Monday, August 29, 2011

Experiment or Mistake: You Decide

Back in June/July, I wanted to make a Stilton style blue cheese.  I had the premeasured packets for both Brie and blue from my local supply guy in the freezer.  So I got everything together, put it all out on the counter, sterilzed everything, and rechecked to make sure I had the right packet for blue cheese.  I used the recipe that came with my first kit, following every instruction to the letter.  It looked good going into the mold and the press.  I was excited!  But this would be a test of my patience.  Blue cheese takes longer to age in order to develop the full sharpness.  By now, I had my new wine refrigerator to control the temperature of the aging steps.  I was ready!

A couple weeks had gone by and no blue penicillin mold was growing on the cheese.  Instead, it was covered in a white mold identical to Camembert/Brie.  By now I had washed the surface several times with a salt solution like you are supposed to for a Stilton, and I was concerned.  So, I rechecked my supplies.  What did I find?  I was down one packet of Camembert/Brie, and had all of my blue cheese LAB/mold cultures.  I had used the mold cultures for Brie but had followed the instructions for Stilton blue cheese.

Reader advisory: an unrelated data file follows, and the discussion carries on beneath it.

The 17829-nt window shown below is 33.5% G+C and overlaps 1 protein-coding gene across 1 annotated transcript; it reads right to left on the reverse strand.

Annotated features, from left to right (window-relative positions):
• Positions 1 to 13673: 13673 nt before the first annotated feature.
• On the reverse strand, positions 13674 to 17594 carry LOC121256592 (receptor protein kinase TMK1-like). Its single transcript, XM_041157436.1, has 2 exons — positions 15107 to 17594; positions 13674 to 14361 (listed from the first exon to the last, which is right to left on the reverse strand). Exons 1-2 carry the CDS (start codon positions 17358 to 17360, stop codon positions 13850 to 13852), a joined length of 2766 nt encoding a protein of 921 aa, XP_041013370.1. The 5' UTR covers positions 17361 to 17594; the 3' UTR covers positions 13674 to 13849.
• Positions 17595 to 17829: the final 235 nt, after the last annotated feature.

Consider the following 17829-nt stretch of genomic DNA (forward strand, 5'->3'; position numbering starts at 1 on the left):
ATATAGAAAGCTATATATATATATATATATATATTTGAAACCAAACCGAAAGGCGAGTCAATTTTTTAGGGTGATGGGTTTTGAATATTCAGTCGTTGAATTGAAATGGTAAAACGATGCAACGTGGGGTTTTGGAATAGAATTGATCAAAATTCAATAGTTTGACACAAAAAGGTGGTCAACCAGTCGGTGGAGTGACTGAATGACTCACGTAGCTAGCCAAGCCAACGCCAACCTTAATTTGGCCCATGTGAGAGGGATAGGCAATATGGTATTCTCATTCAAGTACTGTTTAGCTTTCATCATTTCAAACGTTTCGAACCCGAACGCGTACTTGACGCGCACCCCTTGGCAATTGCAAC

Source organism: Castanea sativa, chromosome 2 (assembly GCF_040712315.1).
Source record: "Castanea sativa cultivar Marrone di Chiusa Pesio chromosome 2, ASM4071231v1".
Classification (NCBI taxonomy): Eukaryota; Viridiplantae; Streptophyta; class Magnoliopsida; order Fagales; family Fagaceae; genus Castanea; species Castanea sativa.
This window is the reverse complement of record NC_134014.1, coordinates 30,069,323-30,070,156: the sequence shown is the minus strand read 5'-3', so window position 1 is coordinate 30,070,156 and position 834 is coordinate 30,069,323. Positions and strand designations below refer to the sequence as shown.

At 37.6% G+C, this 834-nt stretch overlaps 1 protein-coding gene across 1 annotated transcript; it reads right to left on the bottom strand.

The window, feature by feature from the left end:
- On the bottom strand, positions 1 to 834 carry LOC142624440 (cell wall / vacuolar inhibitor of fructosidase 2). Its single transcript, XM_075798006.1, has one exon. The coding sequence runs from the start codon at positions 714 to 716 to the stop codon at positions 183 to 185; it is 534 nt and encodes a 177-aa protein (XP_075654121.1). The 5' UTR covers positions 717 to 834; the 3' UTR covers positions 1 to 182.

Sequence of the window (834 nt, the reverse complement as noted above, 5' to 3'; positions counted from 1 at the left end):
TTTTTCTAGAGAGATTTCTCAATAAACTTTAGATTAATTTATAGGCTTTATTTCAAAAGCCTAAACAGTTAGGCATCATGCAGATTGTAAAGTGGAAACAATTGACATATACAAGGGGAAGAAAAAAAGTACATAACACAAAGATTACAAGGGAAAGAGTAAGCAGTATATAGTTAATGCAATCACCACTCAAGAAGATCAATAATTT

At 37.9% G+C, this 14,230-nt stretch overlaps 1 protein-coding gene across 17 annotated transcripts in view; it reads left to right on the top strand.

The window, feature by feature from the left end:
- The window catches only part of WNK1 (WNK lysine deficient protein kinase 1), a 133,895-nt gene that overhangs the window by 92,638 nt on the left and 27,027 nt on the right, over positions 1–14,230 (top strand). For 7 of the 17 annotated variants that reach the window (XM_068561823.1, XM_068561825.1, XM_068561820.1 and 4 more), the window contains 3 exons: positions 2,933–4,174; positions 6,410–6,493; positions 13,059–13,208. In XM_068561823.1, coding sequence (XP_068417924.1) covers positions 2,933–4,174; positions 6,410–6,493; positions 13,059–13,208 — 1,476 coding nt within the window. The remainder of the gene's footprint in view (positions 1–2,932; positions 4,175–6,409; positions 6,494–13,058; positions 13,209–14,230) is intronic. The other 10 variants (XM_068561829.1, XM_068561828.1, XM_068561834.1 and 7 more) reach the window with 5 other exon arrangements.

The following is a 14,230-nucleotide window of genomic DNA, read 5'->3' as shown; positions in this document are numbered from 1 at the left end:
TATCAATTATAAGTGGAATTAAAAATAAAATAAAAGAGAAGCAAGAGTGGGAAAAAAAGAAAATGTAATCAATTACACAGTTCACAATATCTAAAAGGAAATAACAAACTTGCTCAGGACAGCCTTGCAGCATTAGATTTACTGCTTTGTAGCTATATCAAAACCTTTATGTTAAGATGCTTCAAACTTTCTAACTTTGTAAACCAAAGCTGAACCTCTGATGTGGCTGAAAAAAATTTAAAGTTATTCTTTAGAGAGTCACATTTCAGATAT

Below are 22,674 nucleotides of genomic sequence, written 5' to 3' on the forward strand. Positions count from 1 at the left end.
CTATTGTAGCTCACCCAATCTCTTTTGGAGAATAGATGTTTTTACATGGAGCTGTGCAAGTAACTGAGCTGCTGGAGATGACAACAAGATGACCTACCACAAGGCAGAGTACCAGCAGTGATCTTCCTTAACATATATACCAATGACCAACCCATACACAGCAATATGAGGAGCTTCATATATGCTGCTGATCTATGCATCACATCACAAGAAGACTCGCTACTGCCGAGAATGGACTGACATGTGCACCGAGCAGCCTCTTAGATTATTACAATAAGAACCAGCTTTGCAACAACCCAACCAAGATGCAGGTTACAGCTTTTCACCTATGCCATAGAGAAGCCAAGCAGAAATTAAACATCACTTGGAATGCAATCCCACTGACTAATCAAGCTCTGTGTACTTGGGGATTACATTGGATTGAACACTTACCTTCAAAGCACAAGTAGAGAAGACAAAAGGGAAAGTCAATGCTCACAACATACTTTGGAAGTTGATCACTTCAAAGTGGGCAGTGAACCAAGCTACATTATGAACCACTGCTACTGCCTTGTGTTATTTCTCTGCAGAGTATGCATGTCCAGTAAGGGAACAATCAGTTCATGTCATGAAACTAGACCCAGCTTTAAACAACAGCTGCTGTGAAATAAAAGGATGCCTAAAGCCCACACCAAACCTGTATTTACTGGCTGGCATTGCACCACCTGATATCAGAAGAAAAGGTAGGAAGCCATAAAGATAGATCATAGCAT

I was tempted to toss the mistake at first.  Who knows what the heck I would get and I wasn't sure I wanted to find out.  But something in me decided that it may not be the best cheese, but it would probably be safe to eat.  So I waited.

A couple weeks ago, I cut into one of the rounds to try it.  Here's a picture of it:

The texture is somewhere softer than a Stilton, but not creamy like a Brie, even at room temperature.  The flavor is sharp, but with undertones of a Brie.  As you can see, there are areas inside the cheese with penicillium candidum blooming instead of penicillium roquforti (white instead of blue).  The sharpness is not quite that of a Stilton.  The rind is very thin and almost not noticeable.  Our family really likes it.  My friends say I should name the "new"cheese I came up with.  I think I'll wait and try making it again.  I did take notes when I prepared it, so I should first see if I can replicate it before naming it.  If anyone has a suggestion for the name of my mistake, I'll gladly entertain them.

So you decide.  Was this a mistake or an experiment?  I say, it was a mistake that turned into an experiment.  In either case, it had a happy ending.  And it does prove a point.  As long as your "mistake" isn't from contamination, wait and see what it turns into.  You might be pleasantly surprised.  May all your mistakes have a fortunate outcome!

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